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Tara Fainstein, Jewish Foundation CEO and Ian Barnes, Foundation CFO

By BERNIE BELLAN
The Jewish Foundation committed a record amount in grants for the year ending December 31, 2017. A total of $4,545,739 was allocated in the form of both designated and undesignated grants.
That amount brings the total amount distributed by the Foundation since 1964 to $59,341,605.


As well, according to the Foundation’s annual report, which was recently released, its “asset base increased to $118 million, a $10 million increase from the previous year,” wrote Ian Barnes, Chief Financial Officer of the Foundation, in his message published in the annual report.
According to Barnes, the “increase reflects $4.0 million in new endowment contributions and a net return on investments of 9.8%.” Barnes added, however, that “growth for growth’s sake is not the Foundation’s ultimate objective. Growth translates to increased cash flow of grants and scholarships to the overall community over the long term.”
Of the total amount allocated in grants, the largest share was in the form of “designated grants”, meaning that the Foundation had no discretion in giving those grants. The amount in designated grants came to $3,145,686.

The total of undesignated grants amounted to $1,391,053.
Interestingly, while the annual report published the specific amount given in each “undesignated” grant, for “designated” grants all that were published were the names of the recipients.
We asked Tara Fainstein, the new CEO of the Foundation, whether there was any particular reason that detailed information was given about undesignated grants, but not about designated grants.
Tara replied: “I did a little research and discovered there is no reason and we are looking to incorporate the information going forward. We are also happy to provide the information to you.”
Once that information is made available to us, we will report on it. In the meantime, here is some more detailed information about undesignated grants:

The largest recipient of undesignated grants was Gray Academy: $149,037.
There were 63 grants given in the undesignated category. In addition there were four “special grants” to individuals for creative initiatives”; eleven Womens’ Endowment Fund grants; and $3,000 in grants to students in Gray Academy for their Youth in Philanthropy program.
Other highlights of the annual report were:
The number of new funds at the Foundation grew by 101, of which the number of new funds over $1,000 grew by 58.
The number of new Bar/Bat Mitzvah funds grew by 25. A total of $26,823 of Bar/Bat Mitzvah funds were distributed.
The Foundation awarded a total of 59 scholarships worth $138,396.
The Jewish Community Campership Fund grew to $748,916. $31,424 will be distributed to community camps in 2018.
There were 34 new Book of Life signers.
There were 11 Realized Bequests for a total of $1,202,213.

In her message in the Annual Report, Foundation CEO Fainstein noted that two more Jewish organizations, Temple Shalom and Shalom Residences Foundation, established Organizational Endowment Funds with the Foundation in 2017. As a result they both qualified for matching funds from the Foundation.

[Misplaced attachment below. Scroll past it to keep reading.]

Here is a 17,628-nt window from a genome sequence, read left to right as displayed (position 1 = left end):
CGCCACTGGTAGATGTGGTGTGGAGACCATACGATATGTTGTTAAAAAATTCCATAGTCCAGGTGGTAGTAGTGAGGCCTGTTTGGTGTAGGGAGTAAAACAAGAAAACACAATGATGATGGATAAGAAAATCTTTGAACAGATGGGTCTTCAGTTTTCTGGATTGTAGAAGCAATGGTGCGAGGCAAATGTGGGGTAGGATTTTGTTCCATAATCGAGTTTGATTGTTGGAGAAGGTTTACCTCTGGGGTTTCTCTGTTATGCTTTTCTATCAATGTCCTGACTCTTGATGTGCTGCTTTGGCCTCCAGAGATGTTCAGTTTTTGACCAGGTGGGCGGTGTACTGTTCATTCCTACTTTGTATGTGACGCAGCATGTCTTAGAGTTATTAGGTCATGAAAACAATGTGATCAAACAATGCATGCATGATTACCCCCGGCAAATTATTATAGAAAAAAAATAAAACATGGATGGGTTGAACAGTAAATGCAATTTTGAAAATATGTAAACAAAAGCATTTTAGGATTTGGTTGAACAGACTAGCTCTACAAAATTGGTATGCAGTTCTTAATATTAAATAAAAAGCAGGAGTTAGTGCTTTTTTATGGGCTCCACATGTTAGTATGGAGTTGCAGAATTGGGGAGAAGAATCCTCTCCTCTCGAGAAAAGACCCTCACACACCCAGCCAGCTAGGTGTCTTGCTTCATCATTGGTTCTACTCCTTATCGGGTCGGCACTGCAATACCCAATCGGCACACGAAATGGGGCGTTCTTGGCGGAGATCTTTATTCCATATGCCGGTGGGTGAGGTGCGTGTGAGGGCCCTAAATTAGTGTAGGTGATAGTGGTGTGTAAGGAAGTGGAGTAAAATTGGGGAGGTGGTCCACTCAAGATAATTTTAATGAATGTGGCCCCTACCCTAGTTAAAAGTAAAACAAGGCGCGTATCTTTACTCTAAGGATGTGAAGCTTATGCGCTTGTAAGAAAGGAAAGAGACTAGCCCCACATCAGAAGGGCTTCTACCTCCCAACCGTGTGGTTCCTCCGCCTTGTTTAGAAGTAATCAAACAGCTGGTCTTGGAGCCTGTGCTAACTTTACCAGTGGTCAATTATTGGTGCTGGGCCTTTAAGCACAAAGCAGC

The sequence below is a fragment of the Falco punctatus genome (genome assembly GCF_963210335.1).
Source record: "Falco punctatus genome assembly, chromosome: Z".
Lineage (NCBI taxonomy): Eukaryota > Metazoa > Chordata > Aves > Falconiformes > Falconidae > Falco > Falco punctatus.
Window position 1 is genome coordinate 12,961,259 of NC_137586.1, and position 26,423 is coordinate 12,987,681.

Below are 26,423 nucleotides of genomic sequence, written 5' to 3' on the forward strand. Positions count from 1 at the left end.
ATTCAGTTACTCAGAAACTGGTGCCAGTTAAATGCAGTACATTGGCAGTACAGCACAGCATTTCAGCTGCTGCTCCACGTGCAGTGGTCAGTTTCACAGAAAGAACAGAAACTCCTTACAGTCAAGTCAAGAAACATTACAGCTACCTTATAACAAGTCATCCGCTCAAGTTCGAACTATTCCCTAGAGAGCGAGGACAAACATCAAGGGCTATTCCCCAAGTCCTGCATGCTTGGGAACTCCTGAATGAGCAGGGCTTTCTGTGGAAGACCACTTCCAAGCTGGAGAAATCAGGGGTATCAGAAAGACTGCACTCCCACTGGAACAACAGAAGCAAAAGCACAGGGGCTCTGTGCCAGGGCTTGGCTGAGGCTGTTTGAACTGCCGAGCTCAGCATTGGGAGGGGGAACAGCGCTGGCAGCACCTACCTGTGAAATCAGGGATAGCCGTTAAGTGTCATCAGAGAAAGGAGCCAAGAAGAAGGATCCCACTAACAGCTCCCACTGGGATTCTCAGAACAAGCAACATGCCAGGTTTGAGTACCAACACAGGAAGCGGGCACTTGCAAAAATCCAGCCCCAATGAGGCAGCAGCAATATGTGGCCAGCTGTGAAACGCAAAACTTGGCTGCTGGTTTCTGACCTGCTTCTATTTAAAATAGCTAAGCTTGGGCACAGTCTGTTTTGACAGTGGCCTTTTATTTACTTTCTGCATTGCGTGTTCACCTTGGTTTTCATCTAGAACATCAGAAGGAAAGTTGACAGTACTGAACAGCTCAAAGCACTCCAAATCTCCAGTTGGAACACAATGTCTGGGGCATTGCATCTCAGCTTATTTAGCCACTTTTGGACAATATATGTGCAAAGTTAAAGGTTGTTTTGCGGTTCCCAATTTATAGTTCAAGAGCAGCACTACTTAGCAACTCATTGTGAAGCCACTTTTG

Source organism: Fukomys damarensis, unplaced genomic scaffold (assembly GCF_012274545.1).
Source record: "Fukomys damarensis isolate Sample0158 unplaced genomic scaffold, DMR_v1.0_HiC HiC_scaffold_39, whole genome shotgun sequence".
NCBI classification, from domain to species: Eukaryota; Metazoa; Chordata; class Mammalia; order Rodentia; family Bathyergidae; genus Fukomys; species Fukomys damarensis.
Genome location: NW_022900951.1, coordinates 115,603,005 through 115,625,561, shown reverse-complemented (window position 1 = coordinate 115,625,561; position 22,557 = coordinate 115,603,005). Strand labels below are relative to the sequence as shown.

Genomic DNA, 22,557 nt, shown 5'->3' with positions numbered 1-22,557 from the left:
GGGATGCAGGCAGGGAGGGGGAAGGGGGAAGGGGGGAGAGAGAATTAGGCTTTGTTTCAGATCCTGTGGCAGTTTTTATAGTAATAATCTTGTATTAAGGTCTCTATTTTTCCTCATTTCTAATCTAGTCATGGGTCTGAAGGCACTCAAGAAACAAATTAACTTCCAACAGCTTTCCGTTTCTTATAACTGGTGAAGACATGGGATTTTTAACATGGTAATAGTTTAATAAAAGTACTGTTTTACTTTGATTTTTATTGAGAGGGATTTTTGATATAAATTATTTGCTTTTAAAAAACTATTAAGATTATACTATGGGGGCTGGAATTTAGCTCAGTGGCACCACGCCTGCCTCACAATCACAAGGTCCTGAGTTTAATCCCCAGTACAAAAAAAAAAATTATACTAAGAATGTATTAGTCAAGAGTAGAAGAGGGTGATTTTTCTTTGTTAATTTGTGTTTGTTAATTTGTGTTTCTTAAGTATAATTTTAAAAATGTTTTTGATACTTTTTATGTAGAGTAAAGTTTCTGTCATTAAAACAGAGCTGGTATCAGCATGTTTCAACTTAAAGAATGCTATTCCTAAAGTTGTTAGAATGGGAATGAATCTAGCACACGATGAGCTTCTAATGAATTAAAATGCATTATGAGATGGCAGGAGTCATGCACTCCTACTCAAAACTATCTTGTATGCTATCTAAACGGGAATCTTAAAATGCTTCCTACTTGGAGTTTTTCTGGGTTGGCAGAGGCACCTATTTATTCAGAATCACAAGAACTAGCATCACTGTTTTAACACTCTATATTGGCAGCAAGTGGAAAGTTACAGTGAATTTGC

As Fainstein noted, “by opening and growing endowment funds, these organizations are investing now to ensure a reliable source of funding in the future. There are now 24 Jewish organizations in the community that have opened Organizational Endowment Funds.”
Further, there are now four Jewish organizations that are benefiting from what is known as the “BERVIN Incentive Fund” (named for its founders, Berdie and Irvin Cohen).
Under the terms of the BERVIN Fund, “when a participating Jewish organization adds $720,000 to its new or existing organizational endowment fund, it triggers a $108,000 incentive contribution from the BERVIN Incentive Fund.
“Once an organization reaches the $1 million mark in new money, they earn the right to withdraw from their endowment fund in the event of a rainy day or special project…”

With the Shalom Residences Foundation having joined the list of organizations now benefiting from the BERVIN Fund, the total number of organizations under the BERVIN umbrella has grown to four since the fund was established in 2014.
The others are: Bnai Brith Jewish Community Camp; Jewish Child and Family Service; and Winnipeg Board of Jewish Education.
When one considers that the Jewish Federation will distribute $2,715,00 in allocations to member agencies of the Jewish Federation along with $1 Million in designated grants to Jewish organizations, with the Jewish Foundation having distributed $4,545,739 in both designated and undesignated grants (including some grants to non-Jewish organizations), it seems fair to conclude that the financial health of the Jewish community is excellent.

I know that certain organizations may take issue with that assessment, but for a community likely numbering no more than 13,000 (based on the most recent available data), to have over $7 million distributed in one form or another by the Federation and the Foundation translates into almost $540 distributed per person in our community to Jewish organizations and individual members of our community. That’s quite an impressive figure.

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